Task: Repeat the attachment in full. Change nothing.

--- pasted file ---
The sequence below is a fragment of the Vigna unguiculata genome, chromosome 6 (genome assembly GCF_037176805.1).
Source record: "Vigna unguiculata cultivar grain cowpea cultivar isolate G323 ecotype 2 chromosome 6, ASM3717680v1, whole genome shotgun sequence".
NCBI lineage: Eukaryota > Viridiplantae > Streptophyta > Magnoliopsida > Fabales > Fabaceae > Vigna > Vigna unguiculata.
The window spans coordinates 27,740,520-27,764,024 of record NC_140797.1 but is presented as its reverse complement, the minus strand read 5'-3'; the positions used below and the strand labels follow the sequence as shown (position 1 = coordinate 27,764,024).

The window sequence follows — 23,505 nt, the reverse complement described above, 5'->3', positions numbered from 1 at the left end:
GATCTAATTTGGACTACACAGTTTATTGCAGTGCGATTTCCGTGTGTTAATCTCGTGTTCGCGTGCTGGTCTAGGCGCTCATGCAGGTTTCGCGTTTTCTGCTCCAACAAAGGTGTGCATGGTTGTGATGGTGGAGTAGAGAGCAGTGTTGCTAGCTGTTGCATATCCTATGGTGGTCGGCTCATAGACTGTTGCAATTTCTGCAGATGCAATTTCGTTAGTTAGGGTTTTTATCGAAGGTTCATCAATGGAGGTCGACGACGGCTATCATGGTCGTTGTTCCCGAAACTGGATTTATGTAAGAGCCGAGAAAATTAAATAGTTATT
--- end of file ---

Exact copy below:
The sequence below is a fragment of the Vigna unguiculata genome, chromosome 6 (genome assembly GCF_037176805.1).
Source record: "Vigna unguiculata cultivar grain cowpea cultivar isolate G323 ecotype 2 chromosome 6, ASM3717680v1, whole genome shotgun sequence".
NCBI lineage: Eukaryota > Viridiplantae > Streptophyta > Magnoliopsida > Fabales > Fabaceae > Vigna > Vigna unguiculata.
The window spans coordinates 27,740,520-27,764,024 of record NC_140797.1 but is presented as its reverse complement, the minus strand read 5'-3'; the positions used below and the strand labels follow the sequence as shown (position 1 = coordinate 27,764,024).

The window sequence follows — 23,505 nt, the reverse complement described above, 5'->3', positions numbered from 1 at the left end:
GATCTAATTTGGACTACACAGTTTATTGCAGTGCGATTTCCGTGTGTTAATCTCGTGTTCGCGTGCTGGTCTAGGCGCTCATGCAGGTTTCGCGTTTTCTGCTCCAACAAAGGTGTGCATGGTTGTGATGGTGGAGTAGAGAGCAGTGTTGCTAGCTGTTGCATATCCTATGGTGGTCGGCTCATAGACTGTTGCAATTTCTGCAGATGCAATTTCGTTAGTTAGGGTTTTTATCGAAGGTTCATCAATGGAGGTCGACGACGGCTATCATGGTCGTTGTTCCCGAAACTGGATTTATGTAAGAGCCGAGAAAATTAAATAGTTATT